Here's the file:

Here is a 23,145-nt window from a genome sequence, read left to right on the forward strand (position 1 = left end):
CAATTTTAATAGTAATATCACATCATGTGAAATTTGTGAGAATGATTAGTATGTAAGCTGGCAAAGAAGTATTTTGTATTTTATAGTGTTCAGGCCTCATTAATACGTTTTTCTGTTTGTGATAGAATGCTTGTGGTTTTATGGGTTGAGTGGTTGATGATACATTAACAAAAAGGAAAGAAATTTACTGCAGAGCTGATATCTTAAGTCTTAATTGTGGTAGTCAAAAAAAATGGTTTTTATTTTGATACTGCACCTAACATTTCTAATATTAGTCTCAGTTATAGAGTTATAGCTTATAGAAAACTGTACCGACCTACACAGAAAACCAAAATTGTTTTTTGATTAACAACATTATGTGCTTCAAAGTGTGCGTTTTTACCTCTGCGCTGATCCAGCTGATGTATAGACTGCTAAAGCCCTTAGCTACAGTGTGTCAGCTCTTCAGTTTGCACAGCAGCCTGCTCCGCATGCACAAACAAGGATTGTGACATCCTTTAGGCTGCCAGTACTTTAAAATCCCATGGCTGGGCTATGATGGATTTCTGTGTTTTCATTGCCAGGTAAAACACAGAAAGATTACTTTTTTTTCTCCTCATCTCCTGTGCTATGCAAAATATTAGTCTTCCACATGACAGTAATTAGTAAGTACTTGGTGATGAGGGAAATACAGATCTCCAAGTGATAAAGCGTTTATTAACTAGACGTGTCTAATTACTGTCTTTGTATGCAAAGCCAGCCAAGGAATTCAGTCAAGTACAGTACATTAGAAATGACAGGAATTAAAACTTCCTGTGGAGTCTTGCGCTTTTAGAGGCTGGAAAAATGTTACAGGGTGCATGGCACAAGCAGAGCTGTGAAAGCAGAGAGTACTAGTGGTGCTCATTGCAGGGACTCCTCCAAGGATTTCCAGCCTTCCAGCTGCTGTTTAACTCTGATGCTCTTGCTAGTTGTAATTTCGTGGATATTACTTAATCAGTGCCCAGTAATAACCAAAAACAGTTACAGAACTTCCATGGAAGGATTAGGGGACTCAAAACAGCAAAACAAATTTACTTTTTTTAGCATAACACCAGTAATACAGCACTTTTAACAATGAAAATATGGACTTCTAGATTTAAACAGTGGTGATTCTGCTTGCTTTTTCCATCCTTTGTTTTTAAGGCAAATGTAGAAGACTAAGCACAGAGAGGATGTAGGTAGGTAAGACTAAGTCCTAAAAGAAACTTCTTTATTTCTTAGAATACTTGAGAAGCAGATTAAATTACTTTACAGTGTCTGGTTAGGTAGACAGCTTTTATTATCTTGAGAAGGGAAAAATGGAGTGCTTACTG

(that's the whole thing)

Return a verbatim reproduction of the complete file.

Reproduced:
Here is a 23,145-nt window from a genome sequence, read left to right on the forward strand (position 1 = left end):
CAATTTTAATAGTAATATCACATCATGTGAAATTTGTGAGAATGATTAGTATGTAAGCTGGCAAAGAAGTATTTTGTATTTTATAGTGTTCAGGCCTCATTAATACGTTTTTCTGTTTGTGATAGAATGCTTGTGGTTTTATGGGTTGAGTGGTTGATGATACATTAACAAAAAGGAAAGAAATTTACTGCAGAGCTGATATCTTAAGTCTTAATTGTGGTAGTCAAAAAAAATGGTTTTTATTTTGATACTGCACCTAACATTTCTAATATTAGTCTCAGTTATAGAGTTATAGCTTATAGAAAACTGTACCGACCTACACAGAAAACCAAAATTGTTTTTTGATTAACAACATTATGTGCTTCAAAGTGTGCGTTTTTACCTCTGCGCTGATCCAGCTGATGTATAGACTGCTAAAGCCCTTAGCTACAGTGTGTCAGCTCTTCAGTTTGCACAGCAGCCTGCTCCGCATGCACAAACAAGGATTGTGACATCCTTTAGGCTGCCAGTACTTTAAAATCCCATGGCTGGGCTATGATGGATTTCTGTGTTTTCATTGCCAGGTAAAACACAGAAAGATTACTTTTTTTTCTCCTCATCTCCTGTGCTATGCAAAATATTAGTCTTCCACATGACAGTAATTAGTAAGTACTTGGTGATGAGGGAAATACAGATCTCCAAGTGATAAAGCGTTTATTAACTAGACGTGTCTAATTACTGTCTTTGTATGCAAAGCCAGCCAAGGAATTCAGTCAAGTACAGTACATTAGAAATGACAGGAATTAAAACTTCCTGTGGAGTCTTGCGCTTTTAGAGGCTGGAAAAATGTTACAGGGTGCATGGCACAAGCAGAGCTGTGAAAGCAGAGAGTACTAGTGGTGCTCATTGCAGGGACTCCTCCAAGGATTTCCAGCCTTCCAGCTGCTGTTTAACTCTGATGCTCTTGCTAGTTGTAATTTCGTGGATATTACTTAATCAGTGCCCAGTAATAACCAAAAACAGTTACAGAACTTCCATGGAAGGATTAGGGGACTCAAAACAGCAAAACAAATTTACTTTTTTTAGCATAACACCAGTAATACAGCACTTTTAACAATGAAAATATGGACTTCTAGATTTAAACAGTGGTGATTCTGCTTGCTTTTTCCATCCTTTGTTTTTAAGGCAAATGTAGAAGACTAAGCACAGAGAGGATGTAGGTAGGTAAGACTAAGTCCTAAAAGAAACTTCTTTATTTCTTAGAATACTTGAGAAGCAGATTAAATTACTTTACAGTGTCTGGTTAGGTAGACAGCTTTTATTATCTTGAGAAGGGAAAAATGGAGTGCTTACTG